The Dance Of Bishops; Or, The Episcopal Quadrille. A Dream.

A poem by Thomas Moore

"Solemn dances were, on great festivals and celebrations, admitted among the primitive Christians, in which even the Bishops and dignified Clergy were performers. Scaliger says, that the first Bishops were called praesules[2] for other reason than that they led off these dances."--"Cyclopaedia," art. Dances.


I've had such a dream--a frightful dream--
Tho' funny mayhap to wags 'twill seem,
By all who regard the Church, like us,
'Twill be thought exceedingly ominous!

As reading in bed I lay last night--
Which (being insured) is my delight--
I happened to doze off just as I got to
The singular fact which forms my motto.
Only think, thought I, as I dozed away,
Of a party of Churchmen dancing the hay!
Clerks, curates and rectors capering all
With a neat-legged Bishop to open the ball!
Scarce had my eyelids time to close,
When the scene I had fancied before me rose--
An Episcopal Hop on a scale so grand
As my dazzled eyes could hardly stand.
For Britain and Erin clubbed their Sees
To make it a Dance of Dignities,
And I saw--oh brightest of Church events!
A quadrille of the two Establishments,
Bishop to Bishop vis-à-vis,
Footing away prodigiously.

There was Bristol capering up to Derry,
And Cork with London making merry;
While huge Llandaff, with a See, so so,
Was to dear old Dublin pointing his toe.
There was Chester, hatched by woman's smile,
Performing a chaine des Dames in style;
While he who, whene'er the Lords' House dozes,
Can waken them up by citing Moses,[3]
The portly Tuam, was all in a hurry
To set, en avant, to Canterbury.

Meantime, while pamphlets stuft his pockets,
(All out of date like spent skyrockets,)
Our Exeter stood forth to caper,
As high on the floor as he doth on paper--
like a dapper Dancing Dervise,
Who pirouettes his whole church-service--
Performing, midst those reverend souls,
Such entrechats, such cabrioles,
Such balonnés, such--rigmaroles,
Now high, now low, now this, that,
That none could guess what the devil he'd be at;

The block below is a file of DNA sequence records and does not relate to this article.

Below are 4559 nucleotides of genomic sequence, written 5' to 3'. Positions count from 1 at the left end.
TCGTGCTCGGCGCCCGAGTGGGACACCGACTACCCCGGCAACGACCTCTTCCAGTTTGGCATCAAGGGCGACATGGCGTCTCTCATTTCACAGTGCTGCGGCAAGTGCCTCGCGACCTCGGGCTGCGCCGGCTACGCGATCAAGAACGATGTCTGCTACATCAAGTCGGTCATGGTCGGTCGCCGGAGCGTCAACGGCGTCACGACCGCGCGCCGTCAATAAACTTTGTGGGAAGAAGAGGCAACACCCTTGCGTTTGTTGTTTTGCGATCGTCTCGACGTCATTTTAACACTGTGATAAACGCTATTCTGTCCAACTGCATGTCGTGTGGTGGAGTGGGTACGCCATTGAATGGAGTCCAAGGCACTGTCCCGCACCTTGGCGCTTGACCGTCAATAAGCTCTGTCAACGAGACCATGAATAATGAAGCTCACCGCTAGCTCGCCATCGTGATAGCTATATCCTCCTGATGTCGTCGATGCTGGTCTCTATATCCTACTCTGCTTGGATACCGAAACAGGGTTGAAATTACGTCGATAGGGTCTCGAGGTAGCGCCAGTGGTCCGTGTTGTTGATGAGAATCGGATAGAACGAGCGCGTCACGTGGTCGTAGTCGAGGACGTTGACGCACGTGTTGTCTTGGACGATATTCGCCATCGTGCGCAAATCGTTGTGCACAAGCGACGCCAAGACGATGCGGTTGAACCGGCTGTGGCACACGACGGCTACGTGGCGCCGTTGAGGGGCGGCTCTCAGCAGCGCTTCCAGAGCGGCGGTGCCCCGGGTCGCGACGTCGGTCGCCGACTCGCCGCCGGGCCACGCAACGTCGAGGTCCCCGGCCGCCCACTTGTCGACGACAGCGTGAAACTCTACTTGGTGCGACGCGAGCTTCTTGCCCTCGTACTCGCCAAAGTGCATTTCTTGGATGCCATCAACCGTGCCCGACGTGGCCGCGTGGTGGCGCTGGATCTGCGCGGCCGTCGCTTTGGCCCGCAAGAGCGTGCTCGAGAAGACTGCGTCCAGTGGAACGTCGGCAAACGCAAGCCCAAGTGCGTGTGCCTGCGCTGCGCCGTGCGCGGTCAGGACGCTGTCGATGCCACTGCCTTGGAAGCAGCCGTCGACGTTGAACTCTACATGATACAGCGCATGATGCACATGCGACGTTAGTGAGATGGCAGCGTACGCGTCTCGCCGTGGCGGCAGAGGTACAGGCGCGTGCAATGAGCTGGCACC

Tho', watching his various steps, some thought
That a step in the Church was all he sought.

But alas, alas! while thus so gay.
These reverend dancers friskt away,
Nor Paul himself (not the saint, but he
Of the Opera-house) could brisker be,
There gathered a gloom around their glee--
A shadow which came and went so fast,
That ere one could say "'Tis there," 'twas past--
And, lo! when the scene again was cleared,
Ten of the dancers had disappeared!
Ten able-bodied quadrillers swept
From the hallowed floor where late they stept,
While twelve was all that footed it still,
On the Irish side of that grand Quadrille!

Nor this the worst:--still danced they on,
But the pomp was saddened, the smile was gone;
And again from time to time the same
Ill-omened darkness round them came--
While still as the light broke out anew,
Their ranks lookt less by a dozen or two;
Till ah! at last there were only found
Just Bishops enough for a four-hands-round;
And when I awoke, impatient getting,
I left the last holy pair poussetting!

N.B.--As ladies in years, it seems,
Have the happiest knack at solving dreams,
I shall leave to my ancient feminine friends
Of the Standard to say what this portends.

Reader Comments

Tell us what you think of 'The Dance Of Bishops; Or, The Episcopal Quadrille. A Dream.' by Thomas Moore

comments powered by Disqus

Home | Search | About this website | Contact | Privacy Policy